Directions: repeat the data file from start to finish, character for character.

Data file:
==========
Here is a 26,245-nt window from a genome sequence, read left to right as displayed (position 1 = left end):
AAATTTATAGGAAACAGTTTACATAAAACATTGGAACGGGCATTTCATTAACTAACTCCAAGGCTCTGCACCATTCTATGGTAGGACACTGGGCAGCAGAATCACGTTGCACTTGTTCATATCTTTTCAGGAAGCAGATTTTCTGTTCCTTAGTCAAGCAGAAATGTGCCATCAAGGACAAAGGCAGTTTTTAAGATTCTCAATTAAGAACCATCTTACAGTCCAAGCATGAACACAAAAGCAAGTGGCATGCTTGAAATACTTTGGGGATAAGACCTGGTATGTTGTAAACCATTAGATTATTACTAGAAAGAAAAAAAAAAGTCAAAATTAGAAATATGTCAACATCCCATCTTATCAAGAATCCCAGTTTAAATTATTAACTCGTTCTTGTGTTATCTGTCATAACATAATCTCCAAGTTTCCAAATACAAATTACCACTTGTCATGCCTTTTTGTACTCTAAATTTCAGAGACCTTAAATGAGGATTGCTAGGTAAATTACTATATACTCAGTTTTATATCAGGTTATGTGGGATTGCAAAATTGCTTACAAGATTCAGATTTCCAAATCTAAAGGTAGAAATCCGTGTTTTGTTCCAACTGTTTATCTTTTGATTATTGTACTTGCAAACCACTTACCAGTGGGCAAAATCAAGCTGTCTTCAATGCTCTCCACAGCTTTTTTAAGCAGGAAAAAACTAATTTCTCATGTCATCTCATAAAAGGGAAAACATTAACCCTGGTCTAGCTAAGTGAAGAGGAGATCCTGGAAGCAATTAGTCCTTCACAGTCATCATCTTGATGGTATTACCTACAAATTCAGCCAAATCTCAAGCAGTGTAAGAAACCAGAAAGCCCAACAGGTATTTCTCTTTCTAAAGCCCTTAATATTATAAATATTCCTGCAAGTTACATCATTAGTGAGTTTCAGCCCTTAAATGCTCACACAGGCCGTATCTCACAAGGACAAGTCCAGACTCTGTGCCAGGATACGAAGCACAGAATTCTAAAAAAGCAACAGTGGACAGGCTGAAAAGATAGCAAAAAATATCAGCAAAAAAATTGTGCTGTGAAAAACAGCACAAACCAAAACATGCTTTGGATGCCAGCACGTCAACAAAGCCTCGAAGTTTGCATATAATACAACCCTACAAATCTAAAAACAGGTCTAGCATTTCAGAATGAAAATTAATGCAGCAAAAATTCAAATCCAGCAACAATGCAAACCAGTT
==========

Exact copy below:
Here is a 26,245-nt window from a genome sequence, read left to right as displayed (position 1 = left end):
AAATTTATAGGAAACAGTTTACATAAAACATTGGAACGGGCATTTCATTAACTAACTCCAAGGCTCTGCACCATTCTATGGTAGGACACTGGGCAGCAGAATCACGTTGCACTTGTTCATATCTTTTCAGGAAGCAGATTTTCTGTTCCTTAGTCAAGCAGAAATGTGCCATCAAGGACAAAGGCAGTTTTTAAGATTCTCAATTAAGAACCATCTTACAGTCCAAGCATGAACACAAAAGCAAGTGGCATGCTTGAAATACTTTGGGGATAAGACCTGGTATGTTGTAAACCATTAGATTATTACTAGAAAGAAAAAAAAAAGTCAAAATTAGAAATATGTCAACATCCCATCTTATCAAGAATCCCAGTTTAAATTATTAACTCGTTCTTGTGTTATCTGTCATAACATAATCTCCAAGTTTCCAAATACAAATTACCACTTGTCATGCCTTTTTGTACTCTAAATTTCAGAGACCTTAAATGAGGATTGCTAGGTAAATTACTATATACTCAGTTTTATATCAGGTTATGTGGGATTGCAAAATTGCTTACAAGATTCAGATTTCCAAATCTAAAGGTAGAAATCCGTGTTTTGTTCCAACTGTTTATCTTTTGATTATTGTACTTGCAAACCACTTACCAGTGGGCAAAATCAAGCTGTCTTCAATGCTCTCCACAGCTTTTTTAAGCAGGAAAAAACTAATTTCTCATGTCATCTCATAAAAGGGAAAACATTAACCCTGGTCTAGCTAAGTGAAGAGGAGATCCTGGAAGCAATTAGTCCTTCACAGTCATCATCTTGATGGTATTACCTACAAATTCAGCCAAATCTCAAGCAGTGTAAGAAACCAGAAAGCCCAACAGGTATTTCTCTTTCTAAAGCCCTTAATATTATAAATATTCCTGCAAGTTACATCATTAGTGAGTTTCAGCCCTTAAATGCTCACACAGGCCGTATCTCACAAGGACAAGTCCAGACTCTGTGCCAGGATACGAAGCACAGAATTCTAAAAAAGCAACAGTGGACAGGCTGAAAAGATAGCAAAAAATATCAGCAAAAAAATTGTGCTGTGAAAAACAGCACAAACCAAAACATGCTTTGGATGCCAGCACGTCAACAAAGCCTCGAAGTTTGCATATAATACAACCCTACAAATCTAAAAACAGGTCTAGCATTTCAGAATGAAAATTAATGCAGCAAAAATTCAAATCCAGCAACAATGCAAACCAGTT